Having legitimate concerns hardly means their only defense plan is a finding of incompetency and that's it. Perhaps it is. But I don't think we are in a position to know that. And it's not as though LS would be let go if she was ruled currently incompetent. And it's not as though her current PDs would no longer be responsible for her case.
3. You state "The law is very specific about who can see the eval reports and any recordings." What law? Saying a report will be released to the state certainly doesn't mean only the DA can see it, for example.
4. Since Tape #1 exists, I can easily see why it would be of value to Evaluator #2. That can be true even if the tape shouldn't have been made in the first place.
Imagine some other non-court situation where a second opinion is sought: say in diagnosis of a medical problem, or in evaluation of a learning disability. Rarely would it be advisable to withhold any existing records or materials from those providing the second opinion.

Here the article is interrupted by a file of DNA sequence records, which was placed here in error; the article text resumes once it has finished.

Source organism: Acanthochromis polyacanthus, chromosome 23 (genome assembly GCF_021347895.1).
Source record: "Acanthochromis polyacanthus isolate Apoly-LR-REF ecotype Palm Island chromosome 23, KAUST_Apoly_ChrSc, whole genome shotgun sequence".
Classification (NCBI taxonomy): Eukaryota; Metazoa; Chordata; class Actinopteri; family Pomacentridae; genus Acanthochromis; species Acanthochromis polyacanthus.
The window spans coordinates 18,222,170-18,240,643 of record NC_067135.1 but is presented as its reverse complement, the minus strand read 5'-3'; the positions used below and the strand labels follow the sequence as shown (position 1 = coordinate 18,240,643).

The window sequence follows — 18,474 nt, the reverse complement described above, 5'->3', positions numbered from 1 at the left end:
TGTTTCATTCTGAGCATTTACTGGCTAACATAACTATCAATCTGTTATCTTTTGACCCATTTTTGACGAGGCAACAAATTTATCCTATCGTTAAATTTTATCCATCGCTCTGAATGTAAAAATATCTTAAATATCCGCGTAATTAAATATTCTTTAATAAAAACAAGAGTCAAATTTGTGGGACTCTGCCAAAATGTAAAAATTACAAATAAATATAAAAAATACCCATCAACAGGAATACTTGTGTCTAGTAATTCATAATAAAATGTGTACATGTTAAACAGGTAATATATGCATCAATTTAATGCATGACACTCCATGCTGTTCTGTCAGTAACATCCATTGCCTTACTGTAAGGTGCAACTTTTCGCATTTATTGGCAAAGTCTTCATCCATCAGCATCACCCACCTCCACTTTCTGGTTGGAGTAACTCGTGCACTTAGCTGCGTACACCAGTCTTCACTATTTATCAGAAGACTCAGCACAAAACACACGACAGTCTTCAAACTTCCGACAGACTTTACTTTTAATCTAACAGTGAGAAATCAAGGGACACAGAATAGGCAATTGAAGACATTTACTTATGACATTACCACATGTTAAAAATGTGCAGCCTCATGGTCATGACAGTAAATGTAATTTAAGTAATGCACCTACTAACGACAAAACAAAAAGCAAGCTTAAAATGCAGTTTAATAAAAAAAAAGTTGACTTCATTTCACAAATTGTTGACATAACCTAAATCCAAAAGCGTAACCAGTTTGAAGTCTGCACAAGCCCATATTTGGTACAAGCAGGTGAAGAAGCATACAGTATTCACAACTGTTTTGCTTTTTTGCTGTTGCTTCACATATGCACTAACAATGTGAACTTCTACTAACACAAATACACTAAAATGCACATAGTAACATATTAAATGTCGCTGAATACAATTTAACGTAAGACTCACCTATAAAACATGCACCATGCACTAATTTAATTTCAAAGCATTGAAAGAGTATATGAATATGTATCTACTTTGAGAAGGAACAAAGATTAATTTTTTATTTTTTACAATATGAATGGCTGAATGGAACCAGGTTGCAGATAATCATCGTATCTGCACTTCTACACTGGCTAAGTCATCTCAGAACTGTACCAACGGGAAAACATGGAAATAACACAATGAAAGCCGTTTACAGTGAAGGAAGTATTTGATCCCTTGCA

5. While Pueblo is a state facility, I certainly hope the evaluators there don't feel they are part of the state's prosecution team or serve as the state's experts. Further, since by CO law ANY party can request the judge order a second competency eval, private practitioners will do evals that originated because of requests from the state as well as from the defense. If the particular private practitioner in this case was known to show bias, I expect the state would have objected to her appointment.
Clearly, nobody wants any defendant including LS to sit for trial when they are in a state that prevents them from participating and/or understanding the proceedings. That would be another travesty of justice, and why the court has provisions for this to halt all proceedings until the defendant's mental health improves or restored.
However, Sept 2020, the state hospital evaluated LS and therefore the court ruled LS competent to stand trial. But LS asked for a second helping-- so we wait.
Specific to this defendant, LS, it infuriates me to know that she's sitting in her zone, most likely taking self-credit, feeling empowered with each passing day, that justice for Gannon is delayed.
Earlier, LS wrote to the judge and told him she was being ignored by her lawyers. And LS showed them! She's like the wizard behind the curtain. I just wish somebody would tell her she's not in Kansas. I want the message inside her peanut butter.